Friday, May 15, 2015

The Unfriendly Skies, Or Post-Traumatic Airlines Syndrome

Reading the comments on the New York Times online in response to the distressing story of United Airlines re-routing a plane to remove a family traveling with an autistic teen from a domestic flight has left me with post-traumatic airlines syndrome.

We've had our share of airline and airport meltdowns, and the comments on this Times article have left me with flashbacks of the judgmental comments and snide asides of people who seemed to only have experience in drive-by parenting.

My comment on the New York Times site isn't yet posted (they moderate their comments), but here's what I wrote (with links added to the fuller details on this blog):
As the parent of a 17-year-old on the autism spectrum, many of these comments break my heart. Our girl also has challenging food requirements; we have to carry food with us on almost all flights. We need to keep the food from spoiling, so we have tried to use ice packs. Try getting ice packs through a TSA check point. Have a go at that. 
One airline – which had promised us (a family of 3) seats together – decided, on the morning of the flight, that we could all sit separately. This took 45 tense minutes prior to the flight to almost solve. And this was after we had already arrived 3 hours early (at 4am) to ensure we'd get disability seating. We were all already exhausted before we even boarded.
We do as much as possible to plan ahead. Sometimes it's just not possible. 
But it is distressing to read all these comments second-guessing the mom:
  • Keep a hot meal ready at hand? Sure thing. 
  • Always speak with total courtesy to dismissive flight attendants. Check. 
  • Walk 1,000 miles rather than take a commercial flight. Got it. 
  • Call the airline ahead. Sometimes works, sometimes doesn't.
Stay home and lock your kid in a closet seems to be what you're recommending. That was fashionable in the 19th and early 20th centuries. Sorry, I'm just not down with that solution. 
Thankfully things have changed a little. But obviously not enough.
•  •  • 

Do I sound angry and snarky? I think I might. I'm sorry. Sometimes I am angry and snarky. Sometimes I'm not diplomatic. Sometimes I'm tired. Sometimes I wonder what happened to human kindness. Sometimes I find myself humming a Grateful Dead tune: "Oh, oh what I waaaannnt to know is are you kind?Seems an increasingly rare quality.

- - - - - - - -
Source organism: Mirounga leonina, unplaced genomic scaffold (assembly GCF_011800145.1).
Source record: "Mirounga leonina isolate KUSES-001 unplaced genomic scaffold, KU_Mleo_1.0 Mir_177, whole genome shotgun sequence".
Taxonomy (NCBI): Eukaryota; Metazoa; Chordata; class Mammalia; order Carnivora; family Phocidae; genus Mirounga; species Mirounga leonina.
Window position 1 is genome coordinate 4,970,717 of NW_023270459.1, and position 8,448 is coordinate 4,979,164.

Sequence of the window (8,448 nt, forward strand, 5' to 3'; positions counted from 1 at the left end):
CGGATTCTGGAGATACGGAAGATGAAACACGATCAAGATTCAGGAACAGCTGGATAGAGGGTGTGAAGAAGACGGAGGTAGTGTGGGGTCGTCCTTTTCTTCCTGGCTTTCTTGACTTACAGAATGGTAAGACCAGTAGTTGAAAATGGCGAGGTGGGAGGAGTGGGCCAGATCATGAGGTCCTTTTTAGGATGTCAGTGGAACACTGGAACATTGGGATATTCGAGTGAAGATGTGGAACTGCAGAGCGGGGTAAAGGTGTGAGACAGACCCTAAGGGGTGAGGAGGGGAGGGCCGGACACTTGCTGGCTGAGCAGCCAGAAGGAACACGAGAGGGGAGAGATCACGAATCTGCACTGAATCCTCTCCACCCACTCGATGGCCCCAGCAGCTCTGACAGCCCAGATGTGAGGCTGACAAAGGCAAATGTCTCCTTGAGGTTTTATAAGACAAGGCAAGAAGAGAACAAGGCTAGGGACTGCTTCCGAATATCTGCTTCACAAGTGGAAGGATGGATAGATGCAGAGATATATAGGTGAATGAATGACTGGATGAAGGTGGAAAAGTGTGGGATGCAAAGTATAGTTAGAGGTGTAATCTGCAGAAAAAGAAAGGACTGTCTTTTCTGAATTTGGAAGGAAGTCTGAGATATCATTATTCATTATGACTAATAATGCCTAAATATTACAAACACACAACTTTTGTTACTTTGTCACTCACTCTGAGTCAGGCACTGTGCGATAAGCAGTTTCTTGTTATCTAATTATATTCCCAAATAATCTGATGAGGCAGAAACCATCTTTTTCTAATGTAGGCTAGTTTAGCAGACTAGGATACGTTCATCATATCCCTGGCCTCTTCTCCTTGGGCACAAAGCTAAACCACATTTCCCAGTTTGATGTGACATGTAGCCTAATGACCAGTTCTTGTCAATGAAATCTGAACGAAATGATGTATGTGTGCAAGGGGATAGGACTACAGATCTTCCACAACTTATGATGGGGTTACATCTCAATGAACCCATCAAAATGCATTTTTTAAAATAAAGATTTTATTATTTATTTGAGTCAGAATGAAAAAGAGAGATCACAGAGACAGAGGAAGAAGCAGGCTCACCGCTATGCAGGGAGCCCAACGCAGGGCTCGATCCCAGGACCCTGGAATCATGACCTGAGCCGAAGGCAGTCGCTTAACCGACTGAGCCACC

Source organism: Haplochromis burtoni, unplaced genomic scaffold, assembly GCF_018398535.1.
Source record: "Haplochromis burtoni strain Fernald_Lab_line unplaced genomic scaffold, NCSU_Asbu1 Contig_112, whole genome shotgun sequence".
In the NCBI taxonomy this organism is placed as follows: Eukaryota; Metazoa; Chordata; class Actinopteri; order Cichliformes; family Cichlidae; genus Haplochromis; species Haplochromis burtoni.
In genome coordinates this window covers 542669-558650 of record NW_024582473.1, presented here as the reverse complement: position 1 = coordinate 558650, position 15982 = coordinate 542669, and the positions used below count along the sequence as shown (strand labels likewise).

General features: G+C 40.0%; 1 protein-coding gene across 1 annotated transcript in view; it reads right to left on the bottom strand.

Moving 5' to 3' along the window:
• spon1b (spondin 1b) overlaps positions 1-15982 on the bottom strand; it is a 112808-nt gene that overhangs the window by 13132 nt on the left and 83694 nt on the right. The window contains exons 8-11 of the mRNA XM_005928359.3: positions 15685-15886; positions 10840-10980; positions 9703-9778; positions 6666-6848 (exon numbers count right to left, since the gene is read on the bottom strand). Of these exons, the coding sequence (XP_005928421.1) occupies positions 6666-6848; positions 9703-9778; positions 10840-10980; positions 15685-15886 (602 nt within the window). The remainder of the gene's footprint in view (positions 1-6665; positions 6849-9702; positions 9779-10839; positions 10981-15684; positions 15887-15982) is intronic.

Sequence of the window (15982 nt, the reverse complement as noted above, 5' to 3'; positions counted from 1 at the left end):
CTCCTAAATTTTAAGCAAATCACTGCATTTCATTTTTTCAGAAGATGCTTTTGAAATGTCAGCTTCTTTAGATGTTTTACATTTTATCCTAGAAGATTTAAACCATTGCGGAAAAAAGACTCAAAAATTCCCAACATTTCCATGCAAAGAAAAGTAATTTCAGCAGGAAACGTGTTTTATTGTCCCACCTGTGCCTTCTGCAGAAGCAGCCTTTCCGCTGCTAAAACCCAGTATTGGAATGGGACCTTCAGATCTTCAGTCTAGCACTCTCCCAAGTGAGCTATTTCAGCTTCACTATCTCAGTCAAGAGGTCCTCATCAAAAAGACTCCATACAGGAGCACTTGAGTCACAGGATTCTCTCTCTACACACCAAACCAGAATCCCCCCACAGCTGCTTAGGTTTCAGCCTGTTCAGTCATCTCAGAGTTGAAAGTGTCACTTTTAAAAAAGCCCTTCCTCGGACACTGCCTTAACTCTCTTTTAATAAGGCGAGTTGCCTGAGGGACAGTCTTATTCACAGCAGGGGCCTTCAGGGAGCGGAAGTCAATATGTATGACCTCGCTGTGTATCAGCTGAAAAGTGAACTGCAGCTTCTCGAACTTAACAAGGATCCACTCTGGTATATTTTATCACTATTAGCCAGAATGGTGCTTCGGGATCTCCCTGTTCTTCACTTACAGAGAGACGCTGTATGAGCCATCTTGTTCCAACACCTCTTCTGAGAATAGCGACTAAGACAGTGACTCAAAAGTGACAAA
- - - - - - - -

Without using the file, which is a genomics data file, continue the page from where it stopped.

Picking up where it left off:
Be kind. Do better. Walk a mile. All that.

Monday, January 05, 2015

Hello Kitty Magic

We were looking for something special to do in LA that would give our girl a break from the challenges of Dementiaville (aka helping take care of grandma).

Of course our girl Sweet M would always go for Disneyland. But the Magic Kingdom with holiday crowds and a new and not-so-great disability access program didn't sound too magical to me.

Where would we find our magic? Turns out it was at the Japanese American National Museum in Little Tokyo where the current show is Hello! Exploring the Supercute World of Hello Kitty. Our girl was watching the evening news one night and heard about the exhibition, told me about it, and we got organized to go. I'm so glad we did.

Gown for Lady Gaga made from
Hello Kitty plush toys.
Sweet M was enchanted — she was in what I can only call an aesthetic rapture. Part way through the exhibition she was just exploding with joy: "It's just *so* beautiful!" she exclaimed. If an anesthetic is supposed to make you feel nothing, an aesthetic should make you feel something. And feeling she was: just thrilled at the scope and scale of the Hello! exhibition — at the massive, fantastic kawaii cuteness of it all.

As we turned the corner into the second to last room of the exhibition, slipping passed the gown for Lady Gaga made of Hello Kitty plush toys, I came upon signage that read:
One of Mr. Tsuji's* passions has always been products that foster "social communication." Thus the "hello" of Hello Kitty carries the meaning of reaching out in friendship. Sanrio's early goods focused on the means of communication— such as stationery, pens, and erasers — each with the cheery visage of Hello Kitty. . . . 
And then, on the very next wall:
For some Western critics, Hello Kitty's mouthlessness symbolized powerlessness.
But Japanese people understand things differently. They assume Hello Kitty's design to be an abstraction. A typical Japanese comment: "Hello Kitty has no mouth? I never noticed."
I had never noticed either, so it's not just a Japanese thing. No mouth! And social communication as the emphasis of the earliest product lines . . .  How perfect is it that the Kitty is one of the characters my communication-challenged girl loves most?